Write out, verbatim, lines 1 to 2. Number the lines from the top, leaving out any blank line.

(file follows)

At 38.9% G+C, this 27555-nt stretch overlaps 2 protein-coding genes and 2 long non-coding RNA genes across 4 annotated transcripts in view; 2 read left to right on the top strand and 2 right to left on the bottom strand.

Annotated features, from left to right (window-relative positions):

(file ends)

At 38.9% G+C, this 27555-nt stretch overlaps 2 protein-coding genes and 2 long non-coding RNA genes across 4 annotated transcripts in view; 2 read left to right on the top strand and 2 right to left on the bottom strand.

Annotated features, from left to right (window-relative positions):